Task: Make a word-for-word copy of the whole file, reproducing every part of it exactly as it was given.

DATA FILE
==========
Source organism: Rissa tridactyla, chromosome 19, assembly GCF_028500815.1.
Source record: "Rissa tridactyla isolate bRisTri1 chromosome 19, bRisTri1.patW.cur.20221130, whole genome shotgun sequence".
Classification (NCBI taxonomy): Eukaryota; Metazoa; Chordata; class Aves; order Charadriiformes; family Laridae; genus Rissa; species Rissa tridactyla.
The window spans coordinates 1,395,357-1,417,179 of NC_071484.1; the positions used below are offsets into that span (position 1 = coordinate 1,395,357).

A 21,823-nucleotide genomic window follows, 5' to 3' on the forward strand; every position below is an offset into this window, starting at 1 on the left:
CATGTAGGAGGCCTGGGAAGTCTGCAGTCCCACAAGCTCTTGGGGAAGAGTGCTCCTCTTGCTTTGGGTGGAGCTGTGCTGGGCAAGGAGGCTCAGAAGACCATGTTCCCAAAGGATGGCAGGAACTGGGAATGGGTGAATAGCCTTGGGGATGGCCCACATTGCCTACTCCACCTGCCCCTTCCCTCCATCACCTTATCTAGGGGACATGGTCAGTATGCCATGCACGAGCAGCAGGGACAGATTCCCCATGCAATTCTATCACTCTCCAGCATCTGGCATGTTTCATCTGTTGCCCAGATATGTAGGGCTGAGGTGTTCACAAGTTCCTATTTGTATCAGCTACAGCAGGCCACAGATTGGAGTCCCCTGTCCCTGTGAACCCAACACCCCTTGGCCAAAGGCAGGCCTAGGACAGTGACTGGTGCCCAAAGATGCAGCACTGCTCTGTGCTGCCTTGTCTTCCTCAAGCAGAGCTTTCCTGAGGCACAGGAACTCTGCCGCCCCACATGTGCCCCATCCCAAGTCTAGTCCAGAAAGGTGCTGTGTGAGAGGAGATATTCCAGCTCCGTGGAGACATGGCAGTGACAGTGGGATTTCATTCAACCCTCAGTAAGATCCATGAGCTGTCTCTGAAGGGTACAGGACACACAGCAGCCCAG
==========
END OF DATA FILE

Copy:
Source organism: Rissa tridactyla, chromosome 19, assembly GCF_028500815.1.
Source record: "Rissa tridactyla isolate bRisTri1 chromosome 19, bRisTri1.patW.cur.20221130, whole genome shotgun sequence".
Classification (NCBI taxonomy): Eukaryota; Metazoa; Chordata; class Aves; order Charadriiformes; family Laridae; genus Rissa; species Rissa tridactyla.
The window spans coordinates 1,395,357-1,417,179 of NC_071484.1; the positions used below are offsets into that span (position 1 = coordinate 1,395,357).

A 21,823-nucleotide genomic window follows, 5' to 3' on the forward strand; every position below is an offset into this window, starting at 1 on the left:
CATGTAGGAGGCCTGGGAAGTCTGCAGTCCCACAAGCTCTTGGGGAAGAGTGCTCCTCTTGCTTTGGGTGGAGCTGTGCTGGGCAAGGAGGCTCAGAAGACCATGTTCCCAAAGGATGGCAGGAACTGGGAATGGGTGAATAGCCTTGGGGATGGCCCACATTGCCTACTCCACCTGCCCCTTCCCTCCATCACCTTATCTAGGGGACATGGTCAGTATGCCATGCACGAGCAGCAGGGACAGATTCCCCATGCAATTCTATCACTCTCCAGCATCTGGCATGTTTCATCTGTTGCCCAGATATGTAGGGCTGAGGTGTTCACAAGTTCCTATTTGTATCAGCTACAGCAGGCCACAGATTGGAGTCCCCTGTCCCTGTGAACCCAACACCCCTTGGCCAAAGGCAGGCCTAGGACAGTGACTGGTGCCCAAAGATGCAGCACTGCTCTGTGCTGCCTTGTCTTCCTCAAGCAGAGCTTTCCTGAGGCACAGGAACTCTGCCGCCCCACATGTGCCCCATCCCAAGTCTAGTCCAGAAAGGTGCTGTGTGAGAGGAGATATTCCAGCTCCGTGGAGACATGGCAGTGACAGTGGGATTTCATTCAACCCTCAGTAAGATCCATGAGCTGTCTCTGAAGGGTACAGGACACACAGCAGCCCAG